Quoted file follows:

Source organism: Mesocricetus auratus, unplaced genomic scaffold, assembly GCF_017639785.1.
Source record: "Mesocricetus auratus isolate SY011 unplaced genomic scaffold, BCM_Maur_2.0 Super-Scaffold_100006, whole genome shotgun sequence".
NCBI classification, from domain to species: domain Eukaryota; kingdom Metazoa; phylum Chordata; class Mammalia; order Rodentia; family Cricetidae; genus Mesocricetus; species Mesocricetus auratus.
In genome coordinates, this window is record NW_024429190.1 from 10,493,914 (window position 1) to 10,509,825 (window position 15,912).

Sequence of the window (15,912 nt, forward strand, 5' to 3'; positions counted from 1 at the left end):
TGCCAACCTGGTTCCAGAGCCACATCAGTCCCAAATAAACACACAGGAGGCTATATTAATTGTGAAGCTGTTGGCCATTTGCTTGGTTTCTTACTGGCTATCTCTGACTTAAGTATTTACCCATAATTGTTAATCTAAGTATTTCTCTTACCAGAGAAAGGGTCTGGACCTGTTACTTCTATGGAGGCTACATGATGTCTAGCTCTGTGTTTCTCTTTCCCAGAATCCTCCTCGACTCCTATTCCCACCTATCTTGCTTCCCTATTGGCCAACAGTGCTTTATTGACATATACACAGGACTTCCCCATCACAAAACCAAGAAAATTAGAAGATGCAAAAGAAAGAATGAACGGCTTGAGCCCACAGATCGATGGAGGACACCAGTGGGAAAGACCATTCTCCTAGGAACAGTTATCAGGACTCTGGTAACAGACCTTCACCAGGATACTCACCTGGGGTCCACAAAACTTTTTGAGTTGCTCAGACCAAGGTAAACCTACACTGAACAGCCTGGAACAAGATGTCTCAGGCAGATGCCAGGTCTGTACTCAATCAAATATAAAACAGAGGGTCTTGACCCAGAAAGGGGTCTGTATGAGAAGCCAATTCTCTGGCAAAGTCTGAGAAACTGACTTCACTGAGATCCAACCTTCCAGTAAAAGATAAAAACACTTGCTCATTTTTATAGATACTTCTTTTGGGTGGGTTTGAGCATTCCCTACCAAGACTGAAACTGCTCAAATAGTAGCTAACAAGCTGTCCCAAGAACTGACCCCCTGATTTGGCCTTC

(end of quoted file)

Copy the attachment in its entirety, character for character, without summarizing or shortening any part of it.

Source organism: Mesocricetus auratus, unplaced genomic scaffold, assembly GCF_017639785.1.
Source record: "Mesocricetus auratus isolate SY011 unplaced genomic scaffold, BCM_Maur_2.0 Super-Scaffold_100006, whole genome shotgun sequence".
NCBI classification, from domain to species: domain Eukaryota; kingdom Metazoa; phylum Chordata; class Mammalia; order Rodentia; family Cricetidae; genus Mesocricetus; species Mesocricetus auratus.
In genome coordinates, this window is record NW_024429190.1 from 10,493,914 (window position 1) to 10,509,825 (window position 15,912).

Sequence of the window (15,912 nt, forward strand, 5' to 3'; positions counted from 1 at the left end):
TGCCAACCTGGTTCCAGAGCCACATCAGTCCCAAATAAACACACAGGAGGCTATATTAATTGTGAAGCTGTTGGCCATTTGCTTGGTTTCTTACTGGCTATCTCTGACTTAAGTATTTACCCATAATTGTTAATCTAAGTATTTCTCTTACCAGAGAAAGGGTCTGGACCTGTTACTTCTATGGAGGCTACATGATGTCTAGCTCTGTGTTTCTCTTTCCCAGAATCCTCCTCGACTCCTATTCCCACCTATCTTGCTTCCCTATTGGCCAACAGTGCTTTATTGACATATACACAGGACTTCCCCATCACAAAACCAAGAAAATTAGAAGATGCAAAAGAAAGAATGAACGGCTTGAGCCCACAGATCGATGGAGGACACCAGTGGGAAAGACCATTCTCCTAGGAACAGTTATCAGGACTCTGGTAACAGACCTTCACCAGGATACTCACCTGGGGTCCACAAAACTTTTTGAGTTGCTCAGACCAAGGTAAACCTACACTGAACAGCCTGGAACAAGATGTCTCAGGCAGATGCCAGGTCTGTACTCAATCAAATATAAAACAGAGGGTCTTGACCCAGAAAGGGGTCTGTATGAGAAGCCAATTCTCTGGCAAAGTCTGAGAAACTGACTTCACTGAGATCCAACCTTCCAGTAAAAGATAAAAACACTTGCTCATTTTTATAGATACTTCTTTTGGGTGGGTTTGAGCATTCCCTACCAAGACTGAAACTGCTCAAATAGTAGCTAACAAGCTGTCCCAAGAACTGACCCCCTGATTTGGCCTTC